I wanna feel the beat with Koscielny

Dancing Man Arseblog

The man who looks like a professor comes into the bar. The disco ball hanging from the ceiling is sending shapes and lights across the room. He finds a seat at a table just inside the door. Puts his bag down. He nods at the man at the next table as if to say ‘Hey, keep an eye on this?’, and the man nods in return.

‘Your bag is safe man. Despite the fact I have had six pints of delicious Scraggy Bay, I will ensure that your belongings are secure, for we are decent people and it should be ok to come into a bar and leave your bag for a minute while you go to the bar without some brigand making off with it.’

Sometimes a nod can say so much. The man who looks like a professor goes to the bar and orders a drink from the man behind the bar, with his beard and his flat cap, and takes it back to his seat where his bag waits, safe and sound. The man at the next table has ensured that no villain has profited from his brief absence.

The music plays. The bar is loud. The man who looks like a professor sips his drink. He may not even be a professor, he simply looks like one. In truth he could do anything. He might be tech guy who has an app or a website, attracting people to his start-up – for everyone in Dublin has a start-up these days. Angel investors. They’re not actually angels though, they just call themselves that to make themselves feel holy.

He might be a chef, thus explaining his late arrival into the bar. The dinners are all cooked. It is late. Or early, depending. It is a fledgling day and people are dancing. The man who looks like a professor, or who might be a chef, sips his drink. Perhaps he’s a compassionate assassin – killing only those who really deserve it once the price is right. Sometimes he wonders if you can be a killer for hire with morals but then he looks at his bank balance and stops worrying about it.

Like that one guy, who was pleading for his life, crying for his kids, well, he shouldn’t have done that thing he did, and then he’d still be alive. And anyway, thousands of currency via untraceable BitCoin later have helped pay for the drink that the man who could be an assassin but who looks like a professor is drinking right now. It’s the circle of life. Or death, if you’re going to be like that.

The DJ is bouncing in his little space at the end of the bar. He’s wearing a t-shirt advertising a Brooklyn beer very far away from Brooklyn. He’s got one ear free, the other listening to the next record. He’s trying to mix it. The beats are close, but not quite close enough. Instead of a seamless transition that makes some people in the crowd go ‘Ooooh, I didn’t even hear this one come in’, there’s that jarring ‘du-dum, du-dum, du-dum’ as the bass drum kicks don’t match.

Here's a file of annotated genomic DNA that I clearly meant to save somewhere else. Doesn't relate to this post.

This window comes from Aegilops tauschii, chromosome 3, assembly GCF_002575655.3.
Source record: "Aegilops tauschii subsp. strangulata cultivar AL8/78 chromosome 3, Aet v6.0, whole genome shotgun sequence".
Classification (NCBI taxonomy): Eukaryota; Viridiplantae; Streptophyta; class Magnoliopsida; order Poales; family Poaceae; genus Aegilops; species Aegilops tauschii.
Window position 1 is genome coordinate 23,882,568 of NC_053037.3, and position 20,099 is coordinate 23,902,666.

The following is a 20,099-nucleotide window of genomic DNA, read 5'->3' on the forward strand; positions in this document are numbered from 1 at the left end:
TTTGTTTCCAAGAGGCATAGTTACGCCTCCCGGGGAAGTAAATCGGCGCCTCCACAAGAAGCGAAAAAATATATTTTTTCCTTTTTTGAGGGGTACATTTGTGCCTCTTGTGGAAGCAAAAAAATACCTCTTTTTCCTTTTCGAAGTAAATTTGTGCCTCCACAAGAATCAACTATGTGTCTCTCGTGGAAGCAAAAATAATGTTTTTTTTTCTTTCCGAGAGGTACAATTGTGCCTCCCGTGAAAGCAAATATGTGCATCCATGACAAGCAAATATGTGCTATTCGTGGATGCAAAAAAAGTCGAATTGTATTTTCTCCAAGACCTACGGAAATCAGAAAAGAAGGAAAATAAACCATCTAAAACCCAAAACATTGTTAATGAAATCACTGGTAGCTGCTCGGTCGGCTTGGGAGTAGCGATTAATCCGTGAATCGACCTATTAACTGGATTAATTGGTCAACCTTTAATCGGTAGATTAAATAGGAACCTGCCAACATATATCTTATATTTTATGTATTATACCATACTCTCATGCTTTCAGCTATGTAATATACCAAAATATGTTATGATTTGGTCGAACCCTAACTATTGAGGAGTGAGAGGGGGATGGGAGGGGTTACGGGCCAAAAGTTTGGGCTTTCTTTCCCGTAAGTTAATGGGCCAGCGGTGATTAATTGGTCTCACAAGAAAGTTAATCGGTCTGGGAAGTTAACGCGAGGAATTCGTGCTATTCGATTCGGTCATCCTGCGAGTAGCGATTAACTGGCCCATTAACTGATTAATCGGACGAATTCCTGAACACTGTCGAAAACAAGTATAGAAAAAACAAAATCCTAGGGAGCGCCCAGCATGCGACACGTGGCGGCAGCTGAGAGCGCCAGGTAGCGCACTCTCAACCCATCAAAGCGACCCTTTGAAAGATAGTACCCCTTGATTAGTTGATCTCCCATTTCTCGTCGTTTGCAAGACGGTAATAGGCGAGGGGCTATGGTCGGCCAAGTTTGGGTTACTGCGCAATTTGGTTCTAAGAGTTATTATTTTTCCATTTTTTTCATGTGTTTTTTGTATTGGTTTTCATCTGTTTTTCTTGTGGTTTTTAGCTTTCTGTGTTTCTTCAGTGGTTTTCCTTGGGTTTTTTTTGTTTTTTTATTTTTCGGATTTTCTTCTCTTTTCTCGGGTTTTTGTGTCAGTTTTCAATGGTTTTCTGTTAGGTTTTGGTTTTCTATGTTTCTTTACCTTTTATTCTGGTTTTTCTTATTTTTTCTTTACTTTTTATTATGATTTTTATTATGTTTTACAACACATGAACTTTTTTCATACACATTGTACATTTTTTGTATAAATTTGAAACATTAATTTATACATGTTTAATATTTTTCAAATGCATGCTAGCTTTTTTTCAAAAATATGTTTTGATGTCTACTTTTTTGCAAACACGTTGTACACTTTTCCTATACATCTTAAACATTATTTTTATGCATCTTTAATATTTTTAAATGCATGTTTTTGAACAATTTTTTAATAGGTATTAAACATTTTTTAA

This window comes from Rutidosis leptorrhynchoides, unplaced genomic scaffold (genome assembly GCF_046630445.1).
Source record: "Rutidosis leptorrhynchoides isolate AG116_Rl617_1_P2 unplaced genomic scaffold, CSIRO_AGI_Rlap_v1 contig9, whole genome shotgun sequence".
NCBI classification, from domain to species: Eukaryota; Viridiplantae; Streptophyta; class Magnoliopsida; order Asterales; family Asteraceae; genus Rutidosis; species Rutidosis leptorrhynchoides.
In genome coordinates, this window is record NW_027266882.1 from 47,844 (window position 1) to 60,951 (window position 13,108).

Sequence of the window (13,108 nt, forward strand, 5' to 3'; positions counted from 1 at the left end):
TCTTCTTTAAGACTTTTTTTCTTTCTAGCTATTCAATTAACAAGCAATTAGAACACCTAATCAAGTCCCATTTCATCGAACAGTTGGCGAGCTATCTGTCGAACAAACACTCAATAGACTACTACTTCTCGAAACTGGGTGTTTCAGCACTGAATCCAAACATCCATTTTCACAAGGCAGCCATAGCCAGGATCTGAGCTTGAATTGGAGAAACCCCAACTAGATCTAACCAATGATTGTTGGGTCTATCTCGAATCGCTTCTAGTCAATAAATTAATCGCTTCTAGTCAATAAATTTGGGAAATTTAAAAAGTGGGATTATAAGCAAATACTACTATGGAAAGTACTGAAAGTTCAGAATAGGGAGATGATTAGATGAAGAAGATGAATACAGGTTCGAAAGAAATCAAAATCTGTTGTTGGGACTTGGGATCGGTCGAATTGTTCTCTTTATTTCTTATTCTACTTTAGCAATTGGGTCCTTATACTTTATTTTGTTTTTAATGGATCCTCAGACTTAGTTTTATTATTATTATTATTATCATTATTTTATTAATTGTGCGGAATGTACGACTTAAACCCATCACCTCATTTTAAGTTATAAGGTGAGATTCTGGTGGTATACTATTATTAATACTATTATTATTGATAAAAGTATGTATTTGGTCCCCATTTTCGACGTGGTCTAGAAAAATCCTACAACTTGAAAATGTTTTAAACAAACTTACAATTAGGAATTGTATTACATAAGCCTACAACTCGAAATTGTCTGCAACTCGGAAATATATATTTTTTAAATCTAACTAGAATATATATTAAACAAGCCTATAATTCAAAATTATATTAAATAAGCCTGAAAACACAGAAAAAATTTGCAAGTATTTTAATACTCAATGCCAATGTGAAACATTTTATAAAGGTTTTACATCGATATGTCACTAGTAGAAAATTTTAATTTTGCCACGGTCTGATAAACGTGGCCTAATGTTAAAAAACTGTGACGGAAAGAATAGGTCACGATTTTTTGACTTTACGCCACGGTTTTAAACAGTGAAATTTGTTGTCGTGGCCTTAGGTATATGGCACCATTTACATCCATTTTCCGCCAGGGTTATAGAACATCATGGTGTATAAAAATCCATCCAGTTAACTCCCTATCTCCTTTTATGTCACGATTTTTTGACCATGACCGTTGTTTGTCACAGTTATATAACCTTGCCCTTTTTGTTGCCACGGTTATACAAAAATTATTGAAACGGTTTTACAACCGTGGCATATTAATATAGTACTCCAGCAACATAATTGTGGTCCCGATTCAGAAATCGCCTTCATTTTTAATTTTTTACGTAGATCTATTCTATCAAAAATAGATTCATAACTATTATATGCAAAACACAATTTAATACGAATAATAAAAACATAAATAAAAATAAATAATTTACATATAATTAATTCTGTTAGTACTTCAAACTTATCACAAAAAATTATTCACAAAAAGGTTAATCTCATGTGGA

The man who watched the bag of the man who looks like a professor is talking with his friends. The new songs kicks in as the DJ realises his mixing is poor and he fades down the old one. He turns up the volume a little bit as the new song begins to try and hide his mistake and while most people don’t notice the man who watched the bag of the man who looks like a professor used to DJ himself and judges the DJ in his Brooklyn t-shirt. The song is good though, so he forgives him a little.

Then he sees the man who looks like a professor, the possible chef, the perhaps murderer of those who really should be murdered for their deeds, get to his feet. He stands. The lights in the bar cast reflections on his face as he closes his eyes. He puts both hands behind him as he stretches, moving his head as far as he can from one side to the other, the internal vinyl crackle sounds that makes drowned out by the music, and he takes a step to his right.

It’s not a dancefloor specifically, but he makes it one. He spreads his arms wide as the music builds. There’s nothing else but the beat. He shifts side to side, movements so tiny you can barely see them, but then it builds and the drums go dududududududududududu and the chorus of the song kicks in and he’s off.

The man who looks like a professor or a chef or a killer or a bus driver or a binman or an anaesthesiologist is none of those things. He is a dancer. He dances. That is all he does. It’s what he was put on this earth for. Legs that listen to arms that obey the head move in majestic rhythm and he lets himself go. He is the man from Future Islands but much less terrifying.

He looks straight ahead, those around him give him space because he deserves room to make his moves. The DJ notices and pumps up the volume a little more. The man responds by dancing harder, better, stronger, but not faster. He stays with the music. The man who watched the bag and his friends watch on from the next table, slightly awed by his presence.

He continues his epic shimmy until the song ends, and then that’s enough. Those four minutes of completely letting himself go is sufficient. He sits down and sips his drink. The man who looks like a professor catches the eye of the man at the next table, the one who watched his bag, and nods again. His work here is done. He finishes his drink, picks up his bag, and leaves the bar.

The music keeps playing.

We play Man City at 4pm.


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